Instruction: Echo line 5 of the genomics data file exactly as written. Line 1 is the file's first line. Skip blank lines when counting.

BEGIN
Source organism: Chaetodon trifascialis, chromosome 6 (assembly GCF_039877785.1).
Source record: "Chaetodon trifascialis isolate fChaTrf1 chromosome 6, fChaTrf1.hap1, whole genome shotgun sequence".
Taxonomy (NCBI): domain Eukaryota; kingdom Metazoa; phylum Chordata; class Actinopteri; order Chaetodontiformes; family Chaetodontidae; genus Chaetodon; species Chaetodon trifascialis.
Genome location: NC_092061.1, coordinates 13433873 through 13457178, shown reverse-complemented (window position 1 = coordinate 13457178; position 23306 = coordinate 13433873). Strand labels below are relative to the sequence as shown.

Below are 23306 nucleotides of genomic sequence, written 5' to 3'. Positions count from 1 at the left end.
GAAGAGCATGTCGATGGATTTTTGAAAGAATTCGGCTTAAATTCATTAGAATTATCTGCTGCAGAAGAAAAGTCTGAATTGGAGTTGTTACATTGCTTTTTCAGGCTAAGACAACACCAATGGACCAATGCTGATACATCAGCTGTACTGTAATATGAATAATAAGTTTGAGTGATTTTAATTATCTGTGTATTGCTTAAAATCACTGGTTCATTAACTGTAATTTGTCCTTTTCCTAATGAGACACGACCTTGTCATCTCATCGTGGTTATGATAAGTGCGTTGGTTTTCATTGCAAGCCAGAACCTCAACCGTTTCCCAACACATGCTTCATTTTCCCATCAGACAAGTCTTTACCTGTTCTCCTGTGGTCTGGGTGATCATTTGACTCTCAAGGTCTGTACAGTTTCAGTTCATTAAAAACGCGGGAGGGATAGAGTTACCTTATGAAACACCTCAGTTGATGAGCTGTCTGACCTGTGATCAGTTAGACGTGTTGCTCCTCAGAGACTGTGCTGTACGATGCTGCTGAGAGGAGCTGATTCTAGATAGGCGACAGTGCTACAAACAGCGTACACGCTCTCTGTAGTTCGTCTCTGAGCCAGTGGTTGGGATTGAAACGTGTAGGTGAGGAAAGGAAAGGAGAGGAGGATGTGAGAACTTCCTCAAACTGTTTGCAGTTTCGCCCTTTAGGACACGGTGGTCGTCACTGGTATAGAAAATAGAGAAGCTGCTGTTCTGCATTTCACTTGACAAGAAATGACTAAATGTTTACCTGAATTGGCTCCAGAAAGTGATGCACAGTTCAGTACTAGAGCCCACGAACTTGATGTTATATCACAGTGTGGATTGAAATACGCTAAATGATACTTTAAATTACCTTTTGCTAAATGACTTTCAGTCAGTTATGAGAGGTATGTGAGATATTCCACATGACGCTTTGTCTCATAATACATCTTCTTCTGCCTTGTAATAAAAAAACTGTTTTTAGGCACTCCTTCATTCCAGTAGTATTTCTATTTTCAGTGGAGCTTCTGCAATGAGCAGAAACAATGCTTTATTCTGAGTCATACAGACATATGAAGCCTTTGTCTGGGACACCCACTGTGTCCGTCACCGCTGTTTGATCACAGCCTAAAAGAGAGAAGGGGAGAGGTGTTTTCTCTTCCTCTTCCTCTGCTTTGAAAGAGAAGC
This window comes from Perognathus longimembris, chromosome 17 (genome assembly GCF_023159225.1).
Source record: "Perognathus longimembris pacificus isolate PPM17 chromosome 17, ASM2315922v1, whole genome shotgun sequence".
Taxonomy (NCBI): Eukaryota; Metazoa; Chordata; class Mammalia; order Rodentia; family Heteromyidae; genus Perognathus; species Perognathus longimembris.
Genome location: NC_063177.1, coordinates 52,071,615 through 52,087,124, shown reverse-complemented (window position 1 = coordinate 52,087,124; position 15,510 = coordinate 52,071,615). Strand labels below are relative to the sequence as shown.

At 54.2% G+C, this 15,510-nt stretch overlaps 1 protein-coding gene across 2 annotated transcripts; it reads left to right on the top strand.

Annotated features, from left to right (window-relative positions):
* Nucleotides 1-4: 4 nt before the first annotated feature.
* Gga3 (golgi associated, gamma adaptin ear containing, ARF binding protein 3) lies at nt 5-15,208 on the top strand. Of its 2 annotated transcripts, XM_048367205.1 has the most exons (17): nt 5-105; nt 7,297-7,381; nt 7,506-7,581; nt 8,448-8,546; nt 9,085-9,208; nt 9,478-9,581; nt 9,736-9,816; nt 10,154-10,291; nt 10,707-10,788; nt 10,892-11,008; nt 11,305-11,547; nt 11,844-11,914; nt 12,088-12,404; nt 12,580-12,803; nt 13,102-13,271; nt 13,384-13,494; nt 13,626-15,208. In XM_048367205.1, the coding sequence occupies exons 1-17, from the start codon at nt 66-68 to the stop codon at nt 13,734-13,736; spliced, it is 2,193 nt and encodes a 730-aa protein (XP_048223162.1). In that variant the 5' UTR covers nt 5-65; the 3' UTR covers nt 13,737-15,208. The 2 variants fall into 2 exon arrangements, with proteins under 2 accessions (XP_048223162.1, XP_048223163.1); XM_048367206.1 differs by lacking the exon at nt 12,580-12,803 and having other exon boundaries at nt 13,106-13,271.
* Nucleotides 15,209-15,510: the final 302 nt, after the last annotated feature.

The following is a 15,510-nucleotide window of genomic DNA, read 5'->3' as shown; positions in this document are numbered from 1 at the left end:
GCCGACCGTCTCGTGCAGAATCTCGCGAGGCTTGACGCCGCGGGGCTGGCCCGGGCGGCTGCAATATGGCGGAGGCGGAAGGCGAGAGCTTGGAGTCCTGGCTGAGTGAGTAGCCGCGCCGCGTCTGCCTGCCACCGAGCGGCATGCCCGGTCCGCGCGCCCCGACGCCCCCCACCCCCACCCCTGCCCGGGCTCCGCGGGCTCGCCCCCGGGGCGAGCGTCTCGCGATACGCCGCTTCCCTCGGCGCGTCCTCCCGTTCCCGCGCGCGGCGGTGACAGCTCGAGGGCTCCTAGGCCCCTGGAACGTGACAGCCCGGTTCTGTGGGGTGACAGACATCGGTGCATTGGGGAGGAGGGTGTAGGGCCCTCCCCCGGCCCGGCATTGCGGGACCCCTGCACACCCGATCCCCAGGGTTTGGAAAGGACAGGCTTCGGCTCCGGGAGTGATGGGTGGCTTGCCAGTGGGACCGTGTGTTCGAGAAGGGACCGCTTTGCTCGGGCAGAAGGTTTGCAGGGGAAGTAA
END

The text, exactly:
Below are 23306 nucleotides of genomic sequence, written 5' to 3'. Positions count from 1 at the left end.